Locked down with three screen-addicted children, a furloughed husband and the dog, Rachael Misiuda needed something to lure the whole family outdoors. Before they talked themselves out of it, she and husband John embarked on an ambitious project inspired by an idea Rachael found on Instagram. By Bobby Twidale.
The last year has changed, possibly forever, how we interact with the world beyond our front door. In a report published in April, the Office for National Statistics (ONS) said the pandemic had forced people to behave in new ways, adding: “Nature has been a source of solace for many, as lockdown rules have heightened our appreciation for local parks and green spaces.”
According to the Horticultural Trades Association (HTA), in the last year, 3 million people have taken up gardening for the first time.
Despite having a large garden, Rachael Misiuda who lives near Melton Mowbray in Leicestershire found her three children struggling to adapt to lockdown, spending too much time on their screens, and showing little inclination to get outdoors.
She, husband John and George, the golden retriever, decided enough was enough and got to work on a major project in the back garden.
Psychotherapist, Rachael, 42, says: “We decided to build the swimming pond because we wanted a project in lockdown. I was all for introducing more wildlife into the garden. And I really loved the idea of having water in the garden, but also having a space that we could use to swim.”
“My vision for it is to have, especially in the summer, a place that is full of plants and colour and wildlife”
Rachael found inspiration on social media and John, 50, a helicopter pilot grounded by the travel ban, was fully behind the idea. Rachael admits: “My husband and I tend to go at things without really thinking them through. That’s not always a bad thing.”
With plenty of time and many hands to make light work of the project, what could possibly go wrong?
The build was more complicated than Rachael anticipated. She says: “We just envisioned it would be a case of digging a big hole and lining it and it wasn’t quite that straightforward. It was also more expensive than we initially thought. It was mainly things like the pool liner, and pumps and plants that were the big expenses.”
In fact, the pond has cost around £7000 to date. Not cheap, but with the average cost of a conventional outdoor swimming pool starting at £50,000 the financial as well as the environmental impact of a pond is far smaller.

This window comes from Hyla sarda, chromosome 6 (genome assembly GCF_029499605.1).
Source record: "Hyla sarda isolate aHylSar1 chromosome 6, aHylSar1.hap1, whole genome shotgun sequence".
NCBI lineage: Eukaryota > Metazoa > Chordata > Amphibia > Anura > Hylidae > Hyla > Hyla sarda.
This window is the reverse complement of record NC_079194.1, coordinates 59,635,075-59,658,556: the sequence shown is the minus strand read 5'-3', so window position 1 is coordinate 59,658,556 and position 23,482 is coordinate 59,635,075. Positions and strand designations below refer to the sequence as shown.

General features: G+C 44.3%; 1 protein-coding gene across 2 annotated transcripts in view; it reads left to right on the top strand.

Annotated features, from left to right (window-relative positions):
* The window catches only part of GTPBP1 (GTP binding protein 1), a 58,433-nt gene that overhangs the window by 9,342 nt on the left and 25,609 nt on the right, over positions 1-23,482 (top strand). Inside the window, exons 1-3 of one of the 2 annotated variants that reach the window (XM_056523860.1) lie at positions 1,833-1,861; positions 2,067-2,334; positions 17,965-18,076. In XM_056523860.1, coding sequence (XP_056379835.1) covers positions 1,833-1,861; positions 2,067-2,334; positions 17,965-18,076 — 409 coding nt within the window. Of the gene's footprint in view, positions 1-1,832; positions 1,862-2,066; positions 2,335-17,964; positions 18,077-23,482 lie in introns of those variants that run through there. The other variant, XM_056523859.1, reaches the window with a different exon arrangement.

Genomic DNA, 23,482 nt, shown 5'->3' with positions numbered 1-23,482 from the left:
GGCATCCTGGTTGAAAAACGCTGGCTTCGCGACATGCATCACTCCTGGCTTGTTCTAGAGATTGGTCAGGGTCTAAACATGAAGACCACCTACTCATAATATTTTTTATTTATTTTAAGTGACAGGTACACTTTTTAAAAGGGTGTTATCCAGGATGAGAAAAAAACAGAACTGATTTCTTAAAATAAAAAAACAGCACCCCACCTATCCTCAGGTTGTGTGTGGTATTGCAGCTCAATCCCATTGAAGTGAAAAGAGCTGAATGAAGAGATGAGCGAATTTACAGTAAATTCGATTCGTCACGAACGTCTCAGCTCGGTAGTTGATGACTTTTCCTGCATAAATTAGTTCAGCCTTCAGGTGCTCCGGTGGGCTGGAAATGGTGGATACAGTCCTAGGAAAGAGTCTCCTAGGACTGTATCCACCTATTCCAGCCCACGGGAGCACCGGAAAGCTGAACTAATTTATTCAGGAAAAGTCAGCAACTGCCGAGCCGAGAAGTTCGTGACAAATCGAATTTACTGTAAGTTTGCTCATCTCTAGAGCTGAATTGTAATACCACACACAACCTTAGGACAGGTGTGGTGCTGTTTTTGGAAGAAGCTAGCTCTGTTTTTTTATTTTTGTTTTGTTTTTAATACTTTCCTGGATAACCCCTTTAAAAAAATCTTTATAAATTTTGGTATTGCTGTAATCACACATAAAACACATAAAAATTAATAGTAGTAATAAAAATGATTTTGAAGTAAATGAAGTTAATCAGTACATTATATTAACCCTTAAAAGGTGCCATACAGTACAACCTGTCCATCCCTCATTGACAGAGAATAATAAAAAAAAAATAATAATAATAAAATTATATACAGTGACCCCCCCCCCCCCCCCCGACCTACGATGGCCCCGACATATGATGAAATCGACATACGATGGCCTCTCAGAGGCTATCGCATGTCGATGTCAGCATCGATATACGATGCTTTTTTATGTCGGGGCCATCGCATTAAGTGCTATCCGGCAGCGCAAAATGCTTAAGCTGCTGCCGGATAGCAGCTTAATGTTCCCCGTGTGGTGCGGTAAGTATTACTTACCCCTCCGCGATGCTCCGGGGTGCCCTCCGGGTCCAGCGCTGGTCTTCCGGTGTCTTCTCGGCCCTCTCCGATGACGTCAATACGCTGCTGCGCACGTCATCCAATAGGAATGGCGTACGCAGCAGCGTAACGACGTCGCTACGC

Rachael and John found an abundance of inspiration and advice online. “There are some really good people out there who know their stuff and are willing to give their time for very little money,” says Rachael.
Journalist and garden designer Karen Gimson says she’s always worked hard to persuade people to include things such as compost bins, ponds, and wildflowers in their gardens, usually with limited success. “Now number 3 on the list of requirements is a pond – mostly for wildlife,” she says. Karen continues: “Customers do show an interest in having a swimming pond. The only deterrent is the cost of creating such a feature in the garden. Where budgets allow, swimming ponds have been created – satisfactorily blending the needs of humans with the needs of wildlife. It’s wonderful to swim in a pool without the need for chemicals.”
The best way to achieve this and to provide a habitat that will bring wildlife to your garden is by including an area for water and bog plants when planning your pond.
“It’s important to include plants in your swimming pond because that’s going to stop all of the algae.”
Steve Boylan, 55, a garden centre manager and plant expert says: “It’s important to include plants in your swimming pond because that’s going to stop all of the algae.” They will also provide the natural filtration that will keep water clear and healthy, he explains.
Rachael says the pond is a long-term commitment, expecting it to take three or four years to become established and she emphasises her objective is not perfection. “We’re starting to see some bits of wildlife in the edges where the plants are, and that will hopefully just improve year on year. If you’re at the beginning of the process, I would say go for it. Don’t get too caught up on perfection. I think it’s quite an organic process. My vision for it is to have, especially in the summer, a place that is full of plants and colour and wildlife,” she says.
And progress towards that vision is good – just this week, Rachael has seen water boatmen, diving beetles and lots of new bird visitors to the pond.
The two-legged members of the family are delighted at the results of their hard work. “Natural swimming’s really lovely and refreshing,” says Rachael. George, who refuses to join them in the pond, not so much.
Unlike some enthusiasts, the family have not fully embraced winter wild swimming. “Our initial thoughts were that we’d like to use it all year round. And I think we probably will. We have swum in it in the winter months, and it was bitterly cold. So, the plan is that we will get used to swimming in the summer. And then as it gets slightly colder leading up to winter, we will continue to use it and just get used to it,” says Rachael. She laughs before adding: “Whether that will happen or not? I don’t know.”
Always consult an expert before undertaking a major project of this type.
Rachael talks about her pond project here:
Photo credits: Waterlily – David Clode on Unsplash, all others – Bobby Twidale